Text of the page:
Research Project

Climate change and the withdrawal of insurance

Slow and sudden onset thresholds for private insurance retreat under climate change in New Zealand

Coastal hazards are escalating with climate change. In particular, coastal homeowners can expect both sea level rise and more frequent and intense coastal storms. However, we continue to see demand for housing through new coastal residential development and intensification of existing urban areas on the coast. This suggests that climate change related escalating coastal hazards are not yet fully reflected in home-owners decisions to purchase and renovate coastal property.

Climate change and the withdrawal of insurance Deep South Challenge

Consequently, climate risk may not currently be incorporated into the price of residential coastal property.

Evidence from overseas suggests that high insurance premiums and the unavailability of insurance has a stronger impact on private decision making than the uncertain risk of extreme events. Drawing on this, this project will explore how coastal housing markets impacted by climate change may respond to “insurance retreat” – if insurance becomes unavailable.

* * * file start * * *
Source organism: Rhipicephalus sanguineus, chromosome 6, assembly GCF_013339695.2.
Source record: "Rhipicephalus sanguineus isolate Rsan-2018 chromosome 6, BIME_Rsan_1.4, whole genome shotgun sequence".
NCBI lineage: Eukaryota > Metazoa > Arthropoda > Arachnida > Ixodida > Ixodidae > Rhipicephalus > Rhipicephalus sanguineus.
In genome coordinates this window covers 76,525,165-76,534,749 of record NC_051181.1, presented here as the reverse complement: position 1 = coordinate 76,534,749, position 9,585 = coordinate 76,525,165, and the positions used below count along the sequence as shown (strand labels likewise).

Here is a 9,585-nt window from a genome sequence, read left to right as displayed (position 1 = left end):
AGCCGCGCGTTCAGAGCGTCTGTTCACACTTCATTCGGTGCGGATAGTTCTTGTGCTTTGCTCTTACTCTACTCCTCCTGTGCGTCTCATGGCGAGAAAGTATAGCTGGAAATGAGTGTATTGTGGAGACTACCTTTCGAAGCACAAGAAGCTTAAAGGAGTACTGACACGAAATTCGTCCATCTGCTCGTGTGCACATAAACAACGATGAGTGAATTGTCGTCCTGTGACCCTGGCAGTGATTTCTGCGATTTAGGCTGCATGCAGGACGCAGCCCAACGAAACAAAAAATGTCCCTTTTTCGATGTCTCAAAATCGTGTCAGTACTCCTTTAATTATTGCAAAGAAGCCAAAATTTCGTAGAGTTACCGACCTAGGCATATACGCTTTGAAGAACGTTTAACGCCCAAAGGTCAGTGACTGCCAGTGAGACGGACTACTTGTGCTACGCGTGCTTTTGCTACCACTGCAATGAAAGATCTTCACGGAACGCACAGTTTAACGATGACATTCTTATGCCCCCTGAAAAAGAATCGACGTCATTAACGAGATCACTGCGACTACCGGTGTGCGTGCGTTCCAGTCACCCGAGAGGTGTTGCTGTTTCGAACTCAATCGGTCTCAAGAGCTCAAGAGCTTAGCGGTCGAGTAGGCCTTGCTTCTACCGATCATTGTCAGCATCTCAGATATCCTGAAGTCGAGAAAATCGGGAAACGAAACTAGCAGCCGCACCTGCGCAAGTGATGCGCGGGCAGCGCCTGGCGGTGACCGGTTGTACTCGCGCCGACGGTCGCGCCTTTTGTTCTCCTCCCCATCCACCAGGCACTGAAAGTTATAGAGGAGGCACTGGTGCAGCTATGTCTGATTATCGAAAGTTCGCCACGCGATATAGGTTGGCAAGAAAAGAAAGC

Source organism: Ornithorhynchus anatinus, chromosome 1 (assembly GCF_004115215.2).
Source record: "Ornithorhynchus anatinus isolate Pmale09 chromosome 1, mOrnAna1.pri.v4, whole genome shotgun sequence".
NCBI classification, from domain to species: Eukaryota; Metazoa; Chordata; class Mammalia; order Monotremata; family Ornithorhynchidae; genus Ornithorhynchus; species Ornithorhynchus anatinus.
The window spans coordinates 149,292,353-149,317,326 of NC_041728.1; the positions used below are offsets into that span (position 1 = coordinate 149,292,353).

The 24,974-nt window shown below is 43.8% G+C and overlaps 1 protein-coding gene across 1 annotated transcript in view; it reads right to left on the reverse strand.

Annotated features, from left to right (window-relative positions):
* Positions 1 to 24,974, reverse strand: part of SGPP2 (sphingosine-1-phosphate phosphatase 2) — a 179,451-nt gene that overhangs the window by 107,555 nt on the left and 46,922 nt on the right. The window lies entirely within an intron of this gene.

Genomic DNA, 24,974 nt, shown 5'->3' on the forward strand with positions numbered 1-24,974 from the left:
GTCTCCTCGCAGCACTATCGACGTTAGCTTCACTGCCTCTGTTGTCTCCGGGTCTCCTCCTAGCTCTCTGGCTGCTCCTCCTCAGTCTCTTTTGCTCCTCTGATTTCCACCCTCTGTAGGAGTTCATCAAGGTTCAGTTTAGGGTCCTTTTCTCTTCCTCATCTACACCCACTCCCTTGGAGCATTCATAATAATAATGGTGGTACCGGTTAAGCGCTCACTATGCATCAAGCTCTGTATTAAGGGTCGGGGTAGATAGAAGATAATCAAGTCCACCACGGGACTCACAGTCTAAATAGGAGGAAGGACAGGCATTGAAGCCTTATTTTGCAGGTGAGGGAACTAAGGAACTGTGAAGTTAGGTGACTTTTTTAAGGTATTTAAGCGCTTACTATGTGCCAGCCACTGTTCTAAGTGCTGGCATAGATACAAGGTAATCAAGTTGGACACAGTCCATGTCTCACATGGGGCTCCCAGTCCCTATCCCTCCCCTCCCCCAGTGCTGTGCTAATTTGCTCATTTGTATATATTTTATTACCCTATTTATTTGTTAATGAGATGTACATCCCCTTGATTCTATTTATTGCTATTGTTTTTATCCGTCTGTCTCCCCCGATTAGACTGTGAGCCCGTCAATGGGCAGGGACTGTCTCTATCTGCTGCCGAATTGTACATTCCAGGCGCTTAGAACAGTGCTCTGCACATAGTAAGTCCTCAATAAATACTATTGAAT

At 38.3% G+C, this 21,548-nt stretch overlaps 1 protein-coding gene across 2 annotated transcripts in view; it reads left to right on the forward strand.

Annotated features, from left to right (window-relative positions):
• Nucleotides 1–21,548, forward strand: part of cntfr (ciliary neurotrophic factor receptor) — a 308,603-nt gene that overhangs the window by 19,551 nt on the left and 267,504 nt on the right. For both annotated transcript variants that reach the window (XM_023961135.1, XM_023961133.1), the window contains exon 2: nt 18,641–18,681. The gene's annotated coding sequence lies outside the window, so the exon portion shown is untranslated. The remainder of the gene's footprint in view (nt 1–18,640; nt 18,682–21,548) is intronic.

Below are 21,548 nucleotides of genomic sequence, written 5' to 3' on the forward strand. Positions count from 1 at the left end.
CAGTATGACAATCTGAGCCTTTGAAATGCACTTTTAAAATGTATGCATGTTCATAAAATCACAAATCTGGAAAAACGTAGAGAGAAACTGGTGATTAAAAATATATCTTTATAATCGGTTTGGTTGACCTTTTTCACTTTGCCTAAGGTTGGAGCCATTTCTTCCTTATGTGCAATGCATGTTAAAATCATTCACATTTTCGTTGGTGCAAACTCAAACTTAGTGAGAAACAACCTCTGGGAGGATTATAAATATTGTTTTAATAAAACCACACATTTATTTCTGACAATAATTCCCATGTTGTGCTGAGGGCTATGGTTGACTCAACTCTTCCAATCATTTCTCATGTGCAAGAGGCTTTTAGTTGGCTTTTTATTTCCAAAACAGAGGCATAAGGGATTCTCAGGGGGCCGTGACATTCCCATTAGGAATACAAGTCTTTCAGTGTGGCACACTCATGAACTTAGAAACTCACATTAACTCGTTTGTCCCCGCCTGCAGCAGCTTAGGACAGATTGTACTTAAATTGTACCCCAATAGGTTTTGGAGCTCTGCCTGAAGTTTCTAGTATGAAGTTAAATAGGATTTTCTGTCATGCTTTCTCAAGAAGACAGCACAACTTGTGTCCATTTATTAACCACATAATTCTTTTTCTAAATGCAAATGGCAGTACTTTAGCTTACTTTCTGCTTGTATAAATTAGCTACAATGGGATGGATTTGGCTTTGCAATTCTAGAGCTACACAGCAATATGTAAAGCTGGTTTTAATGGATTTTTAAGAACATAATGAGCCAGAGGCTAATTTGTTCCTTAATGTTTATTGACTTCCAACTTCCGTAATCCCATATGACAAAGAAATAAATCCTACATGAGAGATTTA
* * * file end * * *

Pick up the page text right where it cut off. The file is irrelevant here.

The project will identify those locations most likely to lose access to insurance within the next few decades (as the probability of extreme events increases). For this, we are conducting extreme sea-level analysis for the Auckland region and Tauranga coastlines, and extreme rainfall analysis for the Coromandel coastline, followed by coastal flood inundation mapping for these regions.

The project will estimate the direct economic losses on residential property of an extreme coastal storm making landfall in Tauranga City, to determine whether this size event could trigger reinsurance retreat (the withdrawal of the international insurers, who insure our local insurance companies) from other coastal locations in New Zealand. We are also developing a model to price future climate risk, using valuation methods from the real estate industry. Using this information, we can explore how to better inform coastal property owners’ decision-making with respect to climate change.

This project in the media:

PROJECT TEAM

  • Belinda Storey

    Climate Sigma
  • Sally Owen

    Motu Economic and Public Policy Research
  • Jacob Pastor-Paz

    Motu Economic and Public Policy Research
  • Ilan Noy

    Motu Economic and Public Policy Research
  • Ryan Paulick

    NIWA
  • Scott Stephens

    NIWA